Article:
I’ll show you the finished piece in a post this weekend which will include the monthly Printed Fabric Bee Giveaway. Hope to see you back here then.
I’ll be making more of these stencils for sure.
Great job Lynda! I need to try using freezer paper in my Silhouette now!
Lisa recently posted..Color Magnet
Lisa, Thanks. I will definitely make more.
This really cool Lynda! I was just looking at these type of machines at Michaels’s yesterday. Can you make your own designs it will cut out for you? I love your color choices.
Jaime Haney recently posted..Continuing Cinnabar nights of love and more
Jaime, Yes. Check out my post about making stencil masks from stamped images: https://lyndaheines.blog/2013/10/how-to-making-stencil-masks-from-stamped-images/ and also this one on making stencils from drawings: https://lyndaheines.blog/2013/05/more-stencil-making/ I really like the Silhouette Portrait. The only drawback is the size of image. It doesn’t do any wider than 8 inches. For this challenge she wanted a 12 x 12 mosaic so I had to make 4 6×6 stencils and put them together. It would have been much easier to just make a 12 x 12. But it’s cheaper and has a smaller footprint on my desk. I really have had fun using it and now with the freezer paper stencils, I can see much more fun to come!
Hi Lynda- How funny…I plan to use freezer paper for Lesley’s fabric as well-though I’ll be hand cutting it. Can’t wait to see your end result.-Julie
Hi Julie, Looking forward to seeing yours too. I’d never get it done if I had to hand cut it!! Thanks for dropping by.
Hi Lynda, I made some stencils using freezer paper and my machine a
few weeks ago and they came out great! I didn’t have good luck with the stencil paper I bought from the company…too sticky 🙁 Have you used their stencil paper yet? Looking forward to seeing your finished fabric.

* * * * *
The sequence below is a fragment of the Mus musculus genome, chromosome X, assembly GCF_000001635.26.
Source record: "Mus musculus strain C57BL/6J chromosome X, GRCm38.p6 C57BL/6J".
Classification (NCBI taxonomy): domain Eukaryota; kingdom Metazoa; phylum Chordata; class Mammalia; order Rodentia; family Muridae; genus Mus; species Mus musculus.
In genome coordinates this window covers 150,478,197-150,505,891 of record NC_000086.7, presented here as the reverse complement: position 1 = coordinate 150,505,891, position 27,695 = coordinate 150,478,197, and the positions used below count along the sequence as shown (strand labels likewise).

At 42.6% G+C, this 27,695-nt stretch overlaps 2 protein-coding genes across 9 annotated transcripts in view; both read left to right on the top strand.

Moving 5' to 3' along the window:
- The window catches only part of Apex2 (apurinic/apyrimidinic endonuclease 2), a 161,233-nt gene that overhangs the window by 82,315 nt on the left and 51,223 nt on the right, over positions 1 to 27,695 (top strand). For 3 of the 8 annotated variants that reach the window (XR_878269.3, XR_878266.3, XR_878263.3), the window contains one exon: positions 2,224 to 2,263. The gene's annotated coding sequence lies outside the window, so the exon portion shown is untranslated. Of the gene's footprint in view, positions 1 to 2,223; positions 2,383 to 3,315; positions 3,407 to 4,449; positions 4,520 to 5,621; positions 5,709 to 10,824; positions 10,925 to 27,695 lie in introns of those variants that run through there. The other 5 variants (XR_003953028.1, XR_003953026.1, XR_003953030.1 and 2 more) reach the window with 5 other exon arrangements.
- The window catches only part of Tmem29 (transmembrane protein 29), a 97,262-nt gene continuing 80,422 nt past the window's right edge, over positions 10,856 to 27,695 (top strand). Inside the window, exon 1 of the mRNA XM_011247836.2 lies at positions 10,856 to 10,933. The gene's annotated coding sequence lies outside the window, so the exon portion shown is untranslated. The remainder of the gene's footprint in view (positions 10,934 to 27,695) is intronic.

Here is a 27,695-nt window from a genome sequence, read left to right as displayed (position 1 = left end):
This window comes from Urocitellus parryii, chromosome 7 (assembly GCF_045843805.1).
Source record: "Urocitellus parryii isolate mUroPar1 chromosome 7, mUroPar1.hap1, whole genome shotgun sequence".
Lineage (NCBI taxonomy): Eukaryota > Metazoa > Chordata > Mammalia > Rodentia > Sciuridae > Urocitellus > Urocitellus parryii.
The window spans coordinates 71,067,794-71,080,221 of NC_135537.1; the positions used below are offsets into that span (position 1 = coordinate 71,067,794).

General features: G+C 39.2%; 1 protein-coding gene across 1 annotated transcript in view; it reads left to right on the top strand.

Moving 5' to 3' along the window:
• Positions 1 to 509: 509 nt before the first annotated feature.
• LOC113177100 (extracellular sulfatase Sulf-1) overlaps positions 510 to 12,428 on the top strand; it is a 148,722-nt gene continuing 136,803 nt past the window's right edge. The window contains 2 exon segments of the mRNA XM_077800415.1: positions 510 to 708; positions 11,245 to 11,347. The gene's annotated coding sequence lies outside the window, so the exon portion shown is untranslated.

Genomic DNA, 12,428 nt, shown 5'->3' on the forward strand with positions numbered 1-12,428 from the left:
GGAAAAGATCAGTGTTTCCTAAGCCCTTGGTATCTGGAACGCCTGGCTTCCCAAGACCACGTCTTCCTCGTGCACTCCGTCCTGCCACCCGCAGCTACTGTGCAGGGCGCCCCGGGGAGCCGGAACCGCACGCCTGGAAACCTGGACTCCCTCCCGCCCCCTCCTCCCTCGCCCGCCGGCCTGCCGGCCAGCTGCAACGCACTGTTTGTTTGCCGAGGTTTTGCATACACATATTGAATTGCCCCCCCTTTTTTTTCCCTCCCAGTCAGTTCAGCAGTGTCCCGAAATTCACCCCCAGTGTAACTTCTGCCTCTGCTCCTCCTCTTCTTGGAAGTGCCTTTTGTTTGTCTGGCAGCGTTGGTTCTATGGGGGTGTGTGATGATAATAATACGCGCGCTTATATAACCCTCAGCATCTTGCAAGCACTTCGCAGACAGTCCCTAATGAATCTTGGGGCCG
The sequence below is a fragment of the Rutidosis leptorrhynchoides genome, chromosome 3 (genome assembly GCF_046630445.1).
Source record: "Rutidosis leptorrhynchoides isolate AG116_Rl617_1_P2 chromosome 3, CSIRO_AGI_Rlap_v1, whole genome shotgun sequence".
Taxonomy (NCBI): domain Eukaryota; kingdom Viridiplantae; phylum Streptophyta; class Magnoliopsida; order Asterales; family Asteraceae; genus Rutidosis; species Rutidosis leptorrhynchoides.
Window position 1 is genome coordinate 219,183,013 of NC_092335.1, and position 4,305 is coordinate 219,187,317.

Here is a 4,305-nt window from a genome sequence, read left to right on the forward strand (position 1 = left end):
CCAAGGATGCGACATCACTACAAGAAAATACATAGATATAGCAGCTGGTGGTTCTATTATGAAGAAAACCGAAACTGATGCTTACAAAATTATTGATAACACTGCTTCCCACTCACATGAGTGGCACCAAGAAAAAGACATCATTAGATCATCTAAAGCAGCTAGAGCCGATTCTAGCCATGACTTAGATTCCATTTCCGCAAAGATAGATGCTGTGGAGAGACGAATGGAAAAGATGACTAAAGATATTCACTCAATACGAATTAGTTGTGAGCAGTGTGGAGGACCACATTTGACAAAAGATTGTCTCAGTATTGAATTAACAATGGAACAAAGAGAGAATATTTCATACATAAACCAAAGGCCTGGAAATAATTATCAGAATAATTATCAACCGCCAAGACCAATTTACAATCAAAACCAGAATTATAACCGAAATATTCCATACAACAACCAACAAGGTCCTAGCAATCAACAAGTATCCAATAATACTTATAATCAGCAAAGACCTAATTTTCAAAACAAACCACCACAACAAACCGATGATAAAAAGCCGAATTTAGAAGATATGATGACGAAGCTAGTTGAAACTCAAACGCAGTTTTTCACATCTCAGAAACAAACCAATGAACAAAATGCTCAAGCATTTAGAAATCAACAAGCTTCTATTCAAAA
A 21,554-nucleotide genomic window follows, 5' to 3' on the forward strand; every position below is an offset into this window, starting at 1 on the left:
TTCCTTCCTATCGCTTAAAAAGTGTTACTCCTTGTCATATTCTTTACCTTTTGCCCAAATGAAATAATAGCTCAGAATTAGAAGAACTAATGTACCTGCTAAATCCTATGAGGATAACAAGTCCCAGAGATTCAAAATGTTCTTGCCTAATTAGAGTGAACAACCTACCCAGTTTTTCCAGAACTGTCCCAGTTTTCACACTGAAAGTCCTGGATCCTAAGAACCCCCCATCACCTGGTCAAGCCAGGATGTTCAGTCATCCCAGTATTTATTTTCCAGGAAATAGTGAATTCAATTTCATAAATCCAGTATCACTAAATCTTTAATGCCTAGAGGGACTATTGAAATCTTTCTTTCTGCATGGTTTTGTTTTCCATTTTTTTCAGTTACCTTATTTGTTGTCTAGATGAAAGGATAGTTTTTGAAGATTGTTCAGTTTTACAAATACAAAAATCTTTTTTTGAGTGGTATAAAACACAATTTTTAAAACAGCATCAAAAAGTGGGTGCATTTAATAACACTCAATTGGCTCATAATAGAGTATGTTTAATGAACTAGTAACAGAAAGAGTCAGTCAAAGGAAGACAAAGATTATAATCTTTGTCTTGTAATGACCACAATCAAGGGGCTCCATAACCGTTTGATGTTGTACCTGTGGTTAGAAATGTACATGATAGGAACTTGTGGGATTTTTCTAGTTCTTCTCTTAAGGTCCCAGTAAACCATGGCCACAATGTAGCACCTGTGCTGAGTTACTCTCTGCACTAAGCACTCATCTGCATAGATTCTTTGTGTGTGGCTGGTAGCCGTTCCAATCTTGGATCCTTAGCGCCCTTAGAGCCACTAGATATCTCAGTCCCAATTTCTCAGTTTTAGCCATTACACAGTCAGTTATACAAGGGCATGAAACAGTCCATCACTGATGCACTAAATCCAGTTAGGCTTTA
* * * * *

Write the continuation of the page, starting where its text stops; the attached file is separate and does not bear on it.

Diane, I’ve not used their stencil paper. I only have their vinyl which didn’t do well at all! Glad to hear about your experience with the paper so I won’t be tempted to try it! Love the freezer paper.
Lynda, I’m delighted to know my tutorial was an inspiration to you! Your freezer paper stenciling looks like it turned out fabulously. Seriously, I love that stuff. Thanks for the link love…and you can keep your eyes peeled out for my Reader Showcase this March where I just *might* have to feature this awesome post! Hint, hint, nudge, nudge. 😉
Lauren @ The Thinking Closet recently posted..So You Want To Build a Pallet Headboard?
Lauren, I am so glad I found you! I am so looking forward to making other freezer paper stencils. You are so welcome and I would be honored to be featured on your blog. Thanks for dropping by and again thanks for your post.
This is really a neat idea! Thanks for sharing Lynda.
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This tutorial saved me lots of efford, hours of work and definitely some money. The settings and hints for cutting freezer paper worked like a charm and I’m extremely happy with the result.
Kathrin, So happy that this post helped you! Thanks for letting me know.